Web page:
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Friday, February 6, 2009

Friday Freelance: FINAL COST, PART II

I recently watched the movie WALL•E with my family. The benign humans were disturbing, though probably only to grown-ups.

Imaginatively fast-forward about 700 years, to a time when an environmentally destitute earth is incapable of sustaining life, and obese humans move on floating amigo-carts. The final cost of reliance on robots without any human exertion becomes lack of sufficient muscle tone and bone density necessary to independent mobility on one's feet.

The animators' tongue-in-cheek portrayal may not be too far off from present spiritual reality in much of mainstream Christianity. In the imaginative world of some churches, seeker-friendly worship services balance a good show with a feel-good message about the health and wealth available by faith.

Even in many evangelical churches, there's no motivation to grow in holiness through sanctification (being cleansed of sinful actions and attitudes), because if you've merely said the "sinner's prayer" and "accepted Jesus," you've reserved your ticket to heaven and need only wait on your ride.

Legalism, pride and hypocrisy have given holiness a bad name, and put tolerance in a good light. While years of snobs treating non-conformists as riff-raff needed correction, we've hit the other extreme when we preach that acceptance of a sinner requires acceptance of sin.

The final cost of reliance on grace without any human exertion becomes lack of sufficient spiritual tone and Word density necessary to dependent relationship with one's Lord.

Make no mistake, to confess Jesus as Lord means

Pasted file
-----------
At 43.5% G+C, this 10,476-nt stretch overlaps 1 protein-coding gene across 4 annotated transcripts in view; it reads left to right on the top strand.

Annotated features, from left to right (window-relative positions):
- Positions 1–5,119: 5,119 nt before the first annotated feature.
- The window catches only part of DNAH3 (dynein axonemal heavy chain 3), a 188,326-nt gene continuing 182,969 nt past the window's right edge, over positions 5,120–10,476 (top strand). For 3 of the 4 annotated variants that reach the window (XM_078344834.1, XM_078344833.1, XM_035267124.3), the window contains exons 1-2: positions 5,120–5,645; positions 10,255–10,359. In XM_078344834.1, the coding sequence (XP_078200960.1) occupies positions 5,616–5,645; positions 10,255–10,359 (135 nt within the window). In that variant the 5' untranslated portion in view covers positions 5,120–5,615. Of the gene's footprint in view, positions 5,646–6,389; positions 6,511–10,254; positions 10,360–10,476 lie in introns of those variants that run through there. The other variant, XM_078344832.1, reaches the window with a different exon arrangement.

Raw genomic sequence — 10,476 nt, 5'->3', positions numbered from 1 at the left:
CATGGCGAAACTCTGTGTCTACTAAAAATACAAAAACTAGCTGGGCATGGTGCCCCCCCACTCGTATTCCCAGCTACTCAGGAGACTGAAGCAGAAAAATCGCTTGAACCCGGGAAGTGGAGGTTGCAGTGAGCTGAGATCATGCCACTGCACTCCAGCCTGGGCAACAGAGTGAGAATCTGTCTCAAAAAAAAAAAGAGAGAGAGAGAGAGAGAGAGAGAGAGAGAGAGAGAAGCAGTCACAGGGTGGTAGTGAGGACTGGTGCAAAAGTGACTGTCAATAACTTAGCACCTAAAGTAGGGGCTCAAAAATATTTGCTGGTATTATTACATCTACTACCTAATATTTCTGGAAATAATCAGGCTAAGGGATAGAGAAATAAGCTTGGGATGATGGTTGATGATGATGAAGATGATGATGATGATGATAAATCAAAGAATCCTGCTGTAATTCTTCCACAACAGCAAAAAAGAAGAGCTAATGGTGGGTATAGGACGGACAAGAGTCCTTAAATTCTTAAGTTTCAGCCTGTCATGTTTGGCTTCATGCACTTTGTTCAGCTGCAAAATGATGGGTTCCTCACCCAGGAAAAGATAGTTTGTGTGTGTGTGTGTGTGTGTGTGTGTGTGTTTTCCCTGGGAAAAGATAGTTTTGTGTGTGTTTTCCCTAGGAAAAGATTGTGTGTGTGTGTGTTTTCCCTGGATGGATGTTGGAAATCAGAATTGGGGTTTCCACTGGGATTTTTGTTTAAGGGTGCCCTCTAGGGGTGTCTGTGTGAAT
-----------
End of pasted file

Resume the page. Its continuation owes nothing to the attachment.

obedience and repentance of sin. To receive the Holy Spirit is to cooperate with His work of sanctifying us from all that is unholy. And true holiness is free of pride.

A people used to numbing pain with medicine rather than searching out and eliminating the cause may be inclined to numb the voice of conscience with feel-good church. If we have truly put our faith in Jesus Christ, and name Him as Lord, we are spiritually cleansed by His blood. But our souls also need cleansing.

In the Old Testament, the three agents of cleansing were blood and water—and as a last resort, fire. We can willingly allow our Lord to cleanse our souls with the
water of the Word by regularly spending the time necessary to read and apply the Bible to our lives. It will come at the cost of time spent on something else.

The Holy Spirit yearns to make the church clean for her Bridegroom. If we are insufficiently cleansed with the water of the Word, should we be surprised if the final cost of cleansing is the loss of whatever must be consumed by

Feedback invited. Post to "Comments" or e-mail to Copyright 2009, Anne Lang Bundy


  1. Well said my friend, love you.

  2. True, indeed. If more than 80 percent of Americans profess belief in God, why are our jails full, our doors locked and our children scarred by abuse?

  3. Anne, beautifully said. I read this several times--very rich (and true) material here.

    God bless you, and thank you for these wonderful posts.

  4. The way people share Gospel is so wrong. This is the reason why people add Jesus to their life instead of Jesus becoming their life. Preachers who preach holiness and obedience are accused to preach salvation by works.

  5. Natasa, you've done an excellent job of capturing what makes up so much of the problem: adding Jesus to [the mess of] our lives rather than making Him our Lord, our life, our very identity. (I hope you don't mind me expanding your words.) Thank you for the astute comment!


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